C: Effective treatment and survival (Log rank=0.00).
Figure 4: Kaplan-Meier survival curves View Figure 4


click here
Table 8: Univariate analysis of VC and survival View Table 8


Vascular complications remain a major cause of morbidity and mortality after orthotopic liver transplantation (OLT) (4). The risk of them is relatively high in LDLT when compared with whole graft transplantation (2). The overall incidence of vascular complications in our study was 36(21.6%) however it was 9/69(13%) and 3/66(4.5%) in [4] and [3] studies respectively.

Various HA complications, including thrombosis or stenosis, pseudoaneurysm, dissection, and arterial steal syndrome, may occur after LDLT [15], they result in increased graft loss, mortality and morbidity of the LDLT recipients [16,13]. The overall arterial complication rate was 21.5% and 24 (14.4%) in [16] and our studies respectively.

HAS was 11% and 17 (10.2%) in [17] and our studies respectively. It was successfully treated by balloon angioplasty in [3] study. Similarly, angiography was the main treatment option of our patients with HAS where 10/17 of them were successfully managed with angiographic dilatation and stenting.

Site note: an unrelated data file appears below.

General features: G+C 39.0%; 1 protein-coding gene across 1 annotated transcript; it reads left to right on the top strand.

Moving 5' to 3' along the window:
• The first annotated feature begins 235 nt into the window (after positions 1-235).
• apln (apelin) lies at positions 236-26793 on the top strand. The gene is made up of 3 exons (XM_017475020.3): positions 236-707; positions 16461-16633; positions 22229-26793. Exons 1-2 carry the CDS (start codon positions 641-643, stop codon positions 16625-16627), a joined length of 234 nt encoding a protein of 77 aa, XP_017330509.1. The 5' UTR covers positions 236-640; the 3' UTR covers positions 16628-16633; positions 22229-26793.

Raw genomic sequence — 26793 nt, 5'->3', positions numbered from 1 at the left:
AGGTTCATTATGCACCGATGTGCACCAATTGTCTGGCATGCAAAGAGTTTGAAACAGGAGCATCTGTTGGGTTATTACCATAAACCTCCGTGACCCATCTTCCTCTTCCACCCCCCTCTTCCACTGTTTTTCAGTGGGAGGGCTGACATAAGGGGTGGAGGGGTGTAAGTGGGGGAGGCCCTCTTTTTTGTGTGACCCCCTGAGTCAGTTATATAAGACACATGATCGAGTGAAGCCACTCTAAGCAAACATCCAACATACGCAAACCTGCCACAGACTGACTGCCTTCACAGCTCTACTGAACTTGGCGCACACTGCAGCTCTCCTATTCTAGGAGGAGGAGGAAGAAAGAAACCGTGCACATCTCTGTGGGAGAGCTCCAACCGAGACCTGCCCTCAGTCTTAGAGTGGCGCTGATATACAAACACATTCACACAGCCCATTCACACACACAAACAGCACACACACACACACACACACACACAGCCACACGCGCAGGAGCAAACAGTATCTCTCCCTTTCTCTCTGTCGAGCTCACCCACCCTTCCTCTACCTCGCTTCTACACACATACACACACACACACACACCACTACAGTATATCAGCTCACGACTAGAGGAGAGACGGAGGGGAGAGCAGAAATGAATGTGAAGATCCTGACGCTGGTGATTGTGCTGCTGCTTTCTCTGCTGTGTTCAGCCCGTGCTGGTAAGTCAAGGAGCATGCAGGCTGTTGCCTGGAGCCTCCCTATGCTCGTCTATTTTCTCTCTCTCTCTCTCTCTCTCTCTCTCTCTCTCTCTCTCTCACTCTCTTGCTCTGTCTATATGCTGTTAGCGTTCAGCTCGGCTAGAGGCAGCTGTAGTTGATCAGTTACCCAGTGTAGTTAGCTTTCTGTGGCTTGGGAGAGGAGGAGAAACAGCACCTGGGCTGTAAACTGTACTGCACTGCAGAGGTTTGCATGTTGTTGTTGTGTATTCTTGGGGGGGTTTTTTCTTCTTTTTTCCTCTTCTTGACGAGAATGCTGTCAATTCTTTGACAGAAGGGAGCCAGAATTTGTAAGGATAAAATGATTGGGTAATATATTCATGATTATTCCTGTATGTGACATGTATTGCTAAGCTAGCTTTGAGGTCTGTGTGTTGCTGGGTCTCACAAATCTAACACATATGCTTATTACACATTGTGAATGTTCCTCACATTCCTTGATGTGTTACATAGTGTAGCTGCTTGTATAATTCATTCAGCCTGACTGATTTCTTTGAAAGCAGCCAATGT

HAT is a serious problem; It is associated with increased morbidity, graft loss, and mortality. Its incidence after LDLT varies from 4% to 25% [2,4,16-20]. However it was (3.6%) in our study.

The treatment options for HA thrombosis include urgent revascularization, either with the native HA following thrombectomy or with HA alternatives [12-14]. Other options include the use of intraarterial thrombolytics as urokinase [16,21], conservative treatment (In the absence of hepatic failure) [12] and lastly retransplantation [13]. On the other hand, two of our six patients with HAT underwent surgical reconstruction where one succeeded and the other failed, and another 2 of them underwent angiographic thrombolytic therapy but failed and the last 2 of them underwent medical conservative treatment where one succeeded but the other failed.

The postoperative portal venous complications (stenosis and thrombosis) following liver transplantation have been documented. They are more common with living related donor transplants (LRDT) [22]. They lead to graft failure [23]. So, Prompt detection and management are required to reduce the mortality and graft loss [24].